Look the Other Way – a review


Kristina Stanley is among my favourite mystery authors and when her Stone Mountain series closed with Avalanche, I wondered where we would be swept to next. (Well, if I was truthful, I had an inkling as Kristina is one of my gurus.)

So, in the next mystery, we are transported in Look the Other Way from the mountains, we are now afloat.


Look the Other Way


Kristina Stanley (Goodreads Author)


A year after her Uncle Bobby mysteriously disappears in the turquoise waters surrounding the Bahamas, Shannon Payne joins her grieving aunt to trace Bobby’s last voyage. Shannon hopes the serenity of the sea might help her recover from a devastating breakup with her fiancé.

Sailing the 38-foot catamaran, A Dog’s Cat, is Captain Jake Hunter, a disillusioned cop who has sworn off women. While Shannon tries to resist her growing attraction to the rugged captain, she uncovers dark truths about her uncle’s death that might send them all to the depths.

Review 4.6 stars

I’m always ready to pick up another Kristina Stanley mystery and I wasn’t disappointed with this one.

She takes her diverse life encounters and creates great stories from them – this time tapping into her sailing experience. As a result, the characters, settings and situations ring true, and I was with Shannon Payne in the Bahamas, sailing A Dog’s Cat, attempting to resolve what happened to her Uncle Bobby, and I had to wonder when something might happen with rugged Captain Jake Hunter. Is he what he says he is?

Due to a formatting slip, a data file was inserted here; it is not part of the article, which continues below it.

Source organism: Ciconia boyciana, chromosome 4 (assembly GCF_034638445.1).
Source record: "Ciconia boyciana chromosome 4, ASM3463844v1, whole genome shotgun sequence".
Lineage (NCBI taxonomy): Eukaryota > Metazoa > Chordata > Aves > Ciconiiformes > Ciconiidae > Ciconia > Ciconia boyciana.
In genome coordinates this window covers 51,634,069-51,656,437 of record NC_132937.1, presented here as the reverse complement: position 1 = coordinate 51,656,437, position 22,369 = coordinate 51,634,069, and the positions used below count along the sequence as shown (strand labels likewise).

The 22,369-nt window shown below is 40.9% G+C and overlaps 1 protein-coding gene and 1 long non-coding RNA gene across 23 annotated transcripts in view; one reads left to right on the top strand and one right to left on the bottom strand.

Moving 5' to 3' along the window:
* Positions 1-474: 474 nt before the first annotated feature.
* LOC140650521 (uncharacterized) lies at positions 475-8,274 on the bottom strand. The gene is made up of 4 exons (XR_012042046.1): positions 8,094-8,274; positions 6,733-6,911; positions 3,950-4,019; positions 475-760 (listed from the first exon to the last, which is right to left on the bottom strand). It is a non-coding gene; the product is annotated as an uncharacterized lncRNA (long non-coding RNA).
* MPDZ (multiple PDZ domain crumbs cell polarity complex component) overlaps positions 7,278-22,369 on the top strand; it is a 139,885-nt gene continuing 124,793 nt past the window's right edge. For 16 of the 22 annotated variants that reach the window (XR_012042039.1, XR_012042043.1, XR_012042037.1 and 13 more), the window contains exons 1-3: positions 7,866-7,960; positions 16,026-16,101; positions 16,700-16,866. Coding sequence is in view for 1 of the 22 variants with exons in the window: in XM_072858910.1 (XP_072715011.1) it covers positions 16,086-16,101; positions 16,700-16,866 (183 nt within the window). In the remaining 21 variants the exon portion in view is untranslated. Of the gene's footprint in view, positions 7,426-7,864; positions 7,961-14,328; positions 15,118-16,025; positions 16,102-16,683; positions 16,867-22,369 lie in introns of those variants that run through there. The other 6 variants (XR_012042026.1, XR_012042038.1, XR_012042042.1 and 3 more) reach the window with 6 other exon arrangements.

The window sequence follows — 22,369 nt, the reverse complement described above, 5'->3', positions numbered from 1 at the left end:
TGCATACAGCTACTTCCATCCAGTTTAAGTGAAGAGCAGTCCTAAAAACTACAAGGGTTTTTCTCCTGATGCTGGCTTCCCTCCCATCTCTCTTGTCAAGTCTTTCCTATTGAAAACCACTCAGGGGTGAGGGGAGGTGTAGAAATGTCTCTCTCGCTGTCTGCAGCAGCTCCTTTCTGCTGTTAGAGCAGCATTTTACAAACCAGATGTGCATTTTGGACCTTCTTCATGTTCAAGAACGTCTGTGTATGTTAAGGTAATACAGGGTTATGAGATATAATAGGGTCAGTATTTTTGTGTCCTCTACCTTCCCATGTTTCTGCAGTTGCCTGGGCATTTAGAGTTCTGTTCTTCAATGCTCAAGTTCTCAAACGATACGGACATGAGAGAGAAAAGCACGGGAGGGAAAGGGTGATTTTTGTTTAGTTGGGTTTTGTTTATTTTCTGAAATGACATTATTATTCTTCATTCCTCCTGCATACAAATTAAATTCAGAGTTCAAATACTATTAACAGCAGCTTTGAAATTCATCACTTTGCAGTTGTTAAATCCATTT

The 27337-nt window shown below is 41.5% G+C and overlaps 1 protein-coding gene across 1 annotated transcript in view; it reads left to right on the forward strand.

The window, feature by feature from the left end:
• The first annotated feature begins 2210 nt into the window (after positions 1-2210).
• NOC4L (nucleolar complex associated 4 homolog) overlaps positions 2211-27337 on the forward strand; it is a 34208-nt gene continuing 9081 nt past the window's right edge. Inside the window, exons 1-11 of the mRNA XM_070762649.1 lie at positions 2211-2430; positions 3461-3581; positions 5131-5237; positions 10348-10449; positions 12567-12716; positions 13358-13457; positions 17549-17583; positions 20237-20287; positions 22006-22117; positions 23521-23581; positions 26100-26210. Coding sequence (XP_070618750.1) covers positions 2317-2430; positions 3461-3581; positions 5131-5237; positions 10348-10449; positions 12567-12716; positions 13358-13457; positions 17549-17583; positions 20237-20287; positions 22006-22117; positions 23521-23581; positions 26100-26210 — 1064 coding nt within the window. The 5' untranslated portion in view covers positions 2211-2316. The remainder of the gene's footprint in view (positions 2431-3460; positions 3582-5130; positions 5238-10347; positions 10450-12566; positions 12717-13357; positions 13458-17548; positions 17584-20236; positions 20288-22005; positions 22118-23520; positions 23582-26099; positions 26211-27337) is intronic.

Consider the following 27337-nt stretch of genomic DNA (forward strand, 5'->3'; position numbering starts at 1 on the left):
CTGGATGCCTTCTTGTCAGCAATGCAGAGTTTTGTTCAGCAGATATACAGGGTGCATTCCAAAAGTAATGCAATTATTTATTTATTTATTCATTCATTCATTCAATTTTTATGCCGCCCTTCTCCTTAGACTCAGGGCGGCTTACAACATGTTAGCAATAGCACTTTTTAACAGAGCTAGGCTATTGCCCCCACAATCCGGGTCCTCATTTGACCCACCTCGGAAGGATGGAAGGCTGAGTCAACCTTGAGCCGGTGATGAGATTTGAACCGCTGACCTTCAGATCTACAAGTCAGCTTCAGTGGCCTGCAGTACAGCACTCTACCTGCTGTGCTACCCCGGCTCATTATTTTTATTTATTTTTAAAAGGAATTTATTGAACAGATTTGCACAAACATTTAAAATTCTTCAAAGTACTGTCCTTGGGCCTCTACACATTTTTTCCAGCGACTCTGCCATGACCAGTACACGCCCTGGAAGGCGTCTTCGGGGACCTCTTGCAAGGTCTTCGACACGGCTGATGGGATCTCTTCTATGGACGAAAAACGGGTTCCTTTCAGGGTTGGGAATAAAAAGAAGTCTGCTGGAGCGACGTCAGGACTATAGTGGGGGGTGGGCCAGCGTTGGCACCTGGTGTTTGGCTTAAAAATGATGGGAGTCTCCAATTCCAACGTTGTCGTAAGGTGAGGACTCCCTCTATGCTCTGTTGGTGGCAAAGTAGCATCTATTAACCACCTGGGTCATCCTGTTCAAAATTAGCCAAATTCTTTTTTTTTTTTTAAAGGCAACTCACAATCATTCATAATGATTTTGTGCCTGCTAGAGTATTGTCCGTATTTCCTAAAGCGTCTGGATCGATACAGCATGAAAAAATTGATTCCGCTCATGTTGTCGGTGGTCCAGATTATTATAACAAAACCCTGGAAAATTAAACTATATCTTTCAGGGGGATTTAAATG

The novel was well-structured, balancing mystery and romance while weaving the plotlines together. As a mystery writer, I attempt to unravel the threads and there were more than enough to keep me reading – even after I worked out who the antagonist was, sometime before the end.

From that point onwards, the suspense element went up some notches as my concern for Shannon’s situation grew. My mind was trying to keep ahead of her…and the villain. Getting that revelation moment right needs skill as not all readers ‘click’ in the same place – keeping them on board takes craft, and Stanley has that in boatloads.

Also, there were some clever red herrings that kept my ‘little grey cells’ buzzing for page after page. All the characters had backstories and depth, with various reasons to suspect them of committing some crime. Their actions were sometimes deceptive and there were plenty of misunderstandings as in all good mysteries.

The Bahamas setting was both enticingly exotic and hidden with subtle threats. Many of the places must be real – or felt that they should be. The author’s knowledge of boats and sailing lent the writing an authentic vibe – and from my limited experience ‘mucking around in boats’, I felt swept along with events of a maritime nature. And the characters’ relevant skills varied appropriately from those that knew their charts to those needing a bottle or a life-jacket – or both.

Look the Other Way is another excellent Kristina Stanley novel that kept me thinking, so if you like a good mystery plus sailing and romance, I would recommend this book – 4.6 stars raised to Five.